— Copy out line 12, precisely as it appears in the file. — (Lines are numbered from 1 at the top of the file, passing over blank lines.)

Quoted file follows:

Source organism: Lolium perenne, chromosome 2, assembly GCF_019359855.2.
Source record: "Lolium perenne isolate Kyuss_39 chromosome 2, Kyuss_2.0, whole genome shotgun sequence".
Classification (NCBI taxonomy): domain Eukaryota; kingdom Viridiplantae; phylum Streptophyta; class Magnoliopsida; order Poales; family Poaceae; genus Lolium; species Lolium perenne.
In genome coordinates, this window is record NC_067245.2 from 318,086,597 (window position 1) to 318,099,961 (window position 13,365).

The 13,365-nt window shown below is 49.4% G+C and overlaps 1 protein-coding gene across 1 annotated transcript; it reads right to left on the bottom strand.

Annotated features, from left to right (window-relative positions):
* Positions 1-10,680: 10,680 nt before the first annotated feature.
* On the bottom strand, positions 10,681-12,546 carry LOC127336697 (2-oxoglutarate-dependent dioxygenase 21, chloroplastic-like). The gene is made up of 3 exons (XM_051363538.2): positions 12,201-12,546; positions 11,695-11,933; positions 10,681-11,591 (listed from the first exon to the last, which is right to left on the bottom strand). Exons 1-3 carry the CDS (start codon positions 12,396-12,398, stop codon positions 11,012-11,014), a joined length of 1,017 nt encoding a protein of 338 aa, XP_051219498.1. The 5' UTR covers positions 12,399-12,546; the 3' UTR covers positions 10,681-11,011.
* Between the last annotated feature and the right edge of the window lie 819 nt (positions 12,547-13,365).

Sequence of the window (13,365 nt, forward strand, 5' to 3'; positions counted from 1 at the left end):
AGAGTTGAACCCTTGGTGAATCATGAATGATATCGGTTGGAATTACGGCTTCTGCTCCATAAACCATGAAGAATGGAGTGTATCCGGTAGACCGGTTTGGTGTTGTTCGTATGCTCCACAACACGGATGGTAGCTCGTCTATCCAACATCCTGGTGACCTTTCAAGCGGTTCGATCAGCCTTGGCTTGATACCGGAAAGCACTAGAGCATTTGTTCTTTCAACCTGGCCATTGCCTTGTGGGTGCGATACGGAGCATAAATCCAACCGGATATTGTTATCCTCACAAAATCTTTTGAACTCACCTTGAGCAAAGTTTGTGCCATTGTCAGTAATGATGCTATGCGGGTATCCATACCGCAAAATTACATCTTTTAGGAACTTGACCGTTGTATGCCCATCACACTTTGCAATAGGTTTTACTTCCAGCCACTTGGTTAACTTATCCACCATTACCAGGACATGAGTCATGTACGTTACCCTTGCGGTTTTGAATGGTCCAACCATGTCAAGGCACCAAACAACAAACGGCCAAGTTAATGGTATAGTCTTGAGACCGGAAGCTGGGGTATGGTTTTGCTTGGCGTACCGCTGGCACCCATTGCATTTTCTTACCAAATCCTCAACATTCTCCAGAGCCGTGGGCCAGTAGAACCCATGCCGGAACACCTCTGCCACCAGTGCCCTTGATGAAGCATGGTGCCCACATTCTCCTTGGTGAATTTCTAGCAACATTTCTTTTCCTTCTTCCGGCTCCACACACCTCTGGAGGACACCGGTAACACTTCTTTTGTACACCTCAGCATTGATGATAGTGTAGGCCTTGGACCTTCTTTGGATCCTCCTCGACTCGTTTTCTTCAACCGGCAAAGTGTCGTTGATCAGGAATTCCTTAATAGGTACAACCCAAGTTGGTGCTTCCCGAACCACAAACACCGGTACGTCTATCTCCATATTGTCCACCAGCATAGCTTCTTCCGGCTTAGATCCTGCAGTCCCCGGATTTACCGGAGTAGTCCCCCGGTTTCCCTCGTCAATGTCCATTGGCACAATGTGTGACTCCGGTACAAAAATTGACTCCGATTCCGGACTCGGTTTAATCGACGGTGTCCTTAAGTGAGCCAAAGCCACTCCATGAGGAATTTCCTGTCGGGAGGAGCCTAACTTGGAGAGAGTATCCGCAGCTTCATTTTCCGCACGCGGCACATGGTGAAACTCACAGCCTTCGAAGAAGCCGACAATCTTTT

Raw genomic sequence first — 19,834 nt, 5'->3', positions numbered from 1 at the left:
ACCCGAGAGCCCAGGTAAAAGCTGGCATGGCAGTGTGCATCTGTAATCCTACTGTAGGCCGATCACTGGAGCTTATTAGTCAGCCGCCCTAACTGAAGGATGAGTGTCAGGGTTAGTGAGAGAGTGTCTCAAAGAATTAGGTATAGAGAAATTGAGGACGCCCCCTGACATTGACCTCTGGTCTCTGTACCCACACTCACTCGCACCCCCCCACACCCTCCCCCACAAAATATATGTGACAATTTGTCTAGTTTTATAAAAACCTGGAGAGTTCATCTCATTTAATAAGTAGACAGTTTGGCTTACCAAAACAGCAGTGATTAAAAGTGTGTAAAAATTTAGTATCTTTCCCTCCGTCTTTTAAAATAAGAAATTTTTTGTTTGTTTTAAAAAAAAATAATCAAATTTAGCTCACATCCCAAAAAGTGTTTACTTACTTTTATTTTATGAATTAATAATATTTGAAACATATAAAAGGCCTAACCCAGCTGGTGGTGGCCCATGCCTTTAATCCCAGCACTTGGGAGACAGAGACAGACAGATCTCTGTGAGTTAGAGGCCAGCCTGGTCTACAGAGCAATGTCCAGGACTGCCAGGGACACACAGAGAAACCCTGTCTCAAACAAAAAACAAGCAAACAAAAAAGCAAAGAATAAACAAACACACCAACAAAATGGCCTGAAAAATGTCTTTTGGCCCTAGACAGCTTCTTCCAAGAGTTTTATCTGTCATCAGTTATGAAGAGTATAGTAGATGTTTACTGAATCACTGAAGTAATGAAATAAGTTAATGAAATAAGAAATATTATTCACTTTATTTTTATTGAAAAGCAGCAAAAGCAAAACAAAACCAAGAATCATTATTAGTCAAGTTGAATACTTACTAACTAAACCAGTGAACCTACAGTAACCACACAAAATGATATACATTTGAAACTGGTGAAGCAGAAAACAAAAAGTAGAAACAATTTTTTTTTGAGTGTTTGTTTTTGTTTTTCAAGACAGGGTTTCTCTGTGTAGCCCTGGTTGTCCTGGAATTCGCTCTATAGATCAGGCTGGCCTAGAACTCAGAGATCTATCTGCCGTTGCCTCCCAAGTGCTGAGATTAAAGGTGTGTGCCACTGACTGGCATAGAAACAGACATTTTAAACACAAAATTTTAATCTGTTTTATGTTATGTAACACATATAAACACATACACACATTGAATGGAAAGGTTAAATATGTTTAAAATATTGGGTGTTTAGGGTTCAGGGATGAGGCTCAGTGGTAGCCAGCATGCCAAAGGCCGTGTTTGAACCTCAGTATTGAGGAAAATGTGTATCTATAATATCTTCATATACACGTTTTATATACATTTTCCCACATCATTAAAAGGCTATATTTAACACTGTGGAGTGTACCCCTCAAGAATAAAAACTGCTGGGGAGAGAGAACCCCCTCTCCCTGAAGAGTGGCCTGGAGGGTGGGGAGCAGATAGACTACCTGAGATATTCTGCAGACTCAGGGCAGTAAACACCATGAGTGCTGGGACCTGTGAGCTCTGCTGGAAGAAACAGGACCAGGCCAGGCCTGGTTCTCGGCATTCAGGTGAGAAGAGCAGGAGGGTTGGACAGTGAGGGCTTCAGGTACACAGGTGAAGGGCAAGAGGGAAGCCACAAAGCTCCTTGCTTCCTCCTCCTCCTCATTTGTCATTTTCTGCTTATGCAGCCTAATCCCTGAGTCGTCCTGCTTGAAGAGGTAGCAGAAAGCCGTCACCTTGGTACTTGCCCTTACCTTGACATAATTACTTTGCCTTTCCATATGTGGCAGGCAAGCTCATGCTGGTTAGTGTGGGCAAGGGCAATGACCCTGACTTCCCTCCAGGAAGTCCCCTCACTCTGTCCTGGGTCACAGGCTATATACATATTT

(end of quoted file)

Raw genomic sequence first — 19,834 nt, 5'->3', positions numbered from 1 at the left: